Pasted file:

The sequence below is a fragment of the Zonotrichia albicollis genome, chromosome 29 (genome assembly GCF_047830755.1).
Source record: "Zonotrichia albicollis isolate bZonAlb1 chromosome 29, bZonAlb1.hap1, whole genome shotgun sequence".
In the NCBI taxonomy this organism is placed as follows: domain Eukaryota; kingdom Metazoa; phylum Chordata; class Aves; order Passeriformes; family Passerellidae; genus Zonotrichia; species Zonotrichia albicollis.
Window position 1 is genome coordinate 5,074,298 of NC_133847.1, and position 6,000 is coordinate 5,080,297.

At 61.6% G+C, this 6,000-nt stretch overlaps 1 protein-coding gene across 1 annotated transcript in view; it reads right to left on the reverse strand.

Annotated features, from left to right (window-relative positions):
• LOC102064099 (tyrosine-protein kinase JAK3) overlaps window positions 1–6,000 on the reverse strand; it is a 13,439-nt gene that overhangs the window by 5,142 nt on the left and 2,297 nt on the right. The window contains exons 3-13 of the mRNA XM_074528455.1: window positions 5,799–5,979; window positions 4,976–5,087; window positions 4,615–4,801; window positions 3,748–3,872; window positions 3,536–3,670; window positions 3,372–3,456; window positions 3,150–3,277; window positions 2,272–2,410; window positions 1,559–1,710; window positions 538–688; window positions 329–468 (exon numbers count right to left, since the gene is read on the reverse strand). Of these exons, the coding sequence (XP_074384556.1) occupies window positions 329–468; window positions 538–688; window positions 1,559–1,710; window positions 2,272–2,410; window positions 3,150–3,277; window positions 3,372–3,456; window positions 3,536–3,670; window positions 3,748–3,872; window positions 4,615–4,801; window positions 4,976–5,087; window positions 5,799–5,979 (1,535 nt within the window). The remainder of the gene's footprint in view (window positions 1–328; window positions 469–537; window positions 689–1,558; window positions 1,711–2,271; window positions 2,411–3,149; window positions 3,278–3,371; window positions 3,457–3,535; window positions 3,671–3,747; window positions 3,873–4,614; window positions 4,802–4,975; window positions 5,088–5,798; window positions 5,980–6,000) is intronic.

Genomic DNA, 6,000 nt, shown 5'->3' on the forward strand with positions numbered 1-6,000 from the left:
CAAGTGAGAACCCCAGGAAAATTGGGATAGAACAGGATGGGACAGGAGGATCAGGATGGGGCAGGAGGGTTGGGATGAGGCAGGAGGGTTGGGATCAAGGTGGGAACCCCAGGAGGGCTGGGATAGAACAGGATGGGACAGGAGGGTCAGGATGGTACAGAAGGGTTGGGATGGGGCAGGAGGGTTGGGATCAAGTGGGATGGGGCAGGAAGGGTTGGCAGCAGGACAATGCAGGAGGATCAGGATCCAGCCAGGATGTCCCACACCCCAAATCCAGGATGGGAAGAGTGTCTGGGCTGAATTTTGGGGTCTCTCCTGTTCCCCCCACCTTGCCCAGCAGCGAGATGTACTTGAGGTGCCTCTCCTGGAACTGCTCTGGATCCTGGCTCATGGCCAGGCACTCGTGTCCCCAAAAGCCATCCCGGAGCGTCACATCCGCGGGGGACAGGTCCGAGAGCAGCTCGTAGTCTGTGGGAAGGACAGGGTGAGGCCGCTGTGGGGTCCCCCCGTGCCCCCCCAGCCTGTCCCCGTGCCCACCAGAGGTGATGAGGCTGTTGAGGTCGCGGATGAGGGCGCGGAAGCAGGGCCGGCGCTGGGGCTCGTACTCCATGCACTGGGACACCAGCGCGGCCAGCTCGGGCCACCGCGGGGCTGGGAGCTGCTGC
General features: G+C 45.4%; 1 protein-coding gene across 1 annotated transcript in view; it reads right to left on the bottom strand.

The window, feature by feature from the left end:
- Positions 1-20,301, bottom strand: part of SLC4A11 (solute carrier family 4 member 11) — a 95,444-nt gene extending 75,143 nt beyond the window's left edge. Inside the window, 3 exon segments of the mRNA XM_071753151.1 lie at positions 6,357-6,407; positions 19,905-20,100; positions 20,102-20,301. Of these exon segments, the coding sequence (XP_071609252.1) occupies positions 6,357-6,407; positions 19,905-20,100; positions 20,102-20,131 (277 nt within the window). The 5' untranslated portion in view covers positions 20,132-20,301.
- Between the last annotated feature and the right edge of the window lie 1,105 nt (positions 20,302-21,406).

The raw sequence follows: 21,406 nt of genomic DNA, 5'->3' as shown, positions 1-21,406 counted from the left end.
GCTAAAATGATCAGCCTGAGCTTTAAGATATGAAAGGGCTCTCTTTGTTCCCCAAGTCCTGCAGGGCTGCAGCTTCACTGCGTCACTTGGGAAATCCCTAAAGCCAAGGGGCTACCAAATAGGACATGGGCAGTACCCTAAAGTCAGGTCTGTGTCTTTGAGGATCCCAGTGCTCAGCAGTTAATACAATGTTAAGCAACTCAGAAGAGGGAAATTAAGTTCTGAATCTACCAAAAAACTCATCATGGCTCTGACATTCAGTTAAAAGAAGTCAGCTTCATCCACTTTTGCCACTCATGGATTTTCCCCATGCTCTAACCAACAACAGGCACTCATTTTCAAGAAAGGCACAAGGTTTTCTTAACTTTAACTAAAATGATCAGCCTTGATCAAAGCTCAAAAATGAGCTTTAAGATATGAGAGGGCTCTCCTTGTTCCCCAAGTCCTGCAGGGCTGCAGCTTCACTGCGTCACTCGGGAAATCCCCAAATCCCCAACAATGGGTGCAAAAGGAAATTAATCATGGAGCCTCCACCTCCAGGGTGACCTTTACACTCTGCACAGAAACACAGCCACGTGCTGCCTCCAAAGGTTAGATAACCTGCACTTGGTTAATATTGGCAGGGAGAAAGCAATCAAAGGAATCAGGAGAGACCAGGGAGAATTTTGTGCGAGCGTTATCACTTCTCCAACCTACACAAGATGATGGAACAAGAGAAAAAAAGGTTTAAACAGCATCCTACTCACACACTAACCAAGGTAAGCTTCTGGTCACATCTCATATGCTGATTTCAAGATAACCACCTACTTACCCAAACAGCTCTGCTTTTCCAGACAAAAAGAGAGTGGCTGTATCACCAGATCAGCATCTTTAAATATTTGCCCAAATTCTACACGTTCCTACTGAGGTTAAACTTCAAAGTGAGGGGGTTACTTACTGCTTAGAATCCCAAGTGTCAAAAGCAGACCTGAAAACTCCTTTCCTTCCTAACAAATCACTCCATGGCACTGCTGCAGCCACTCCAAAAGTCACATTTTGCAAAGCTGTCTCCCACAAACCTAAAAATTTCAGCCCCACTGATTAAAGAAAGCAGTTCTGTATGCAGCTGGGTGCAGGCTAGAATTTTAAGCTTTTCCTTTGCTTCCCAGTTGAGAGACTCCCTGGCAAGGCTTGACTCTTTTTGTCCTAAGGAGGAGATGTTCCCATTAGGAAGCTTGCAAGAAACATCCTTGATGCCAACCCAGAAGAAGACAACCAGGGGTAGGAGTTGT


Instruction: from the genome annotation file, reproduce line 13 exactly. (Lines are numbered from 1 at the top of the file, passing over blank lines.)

- Between the last annotated feature and the right edge of the window lie 1,105 nt (positions 20,302-21,406).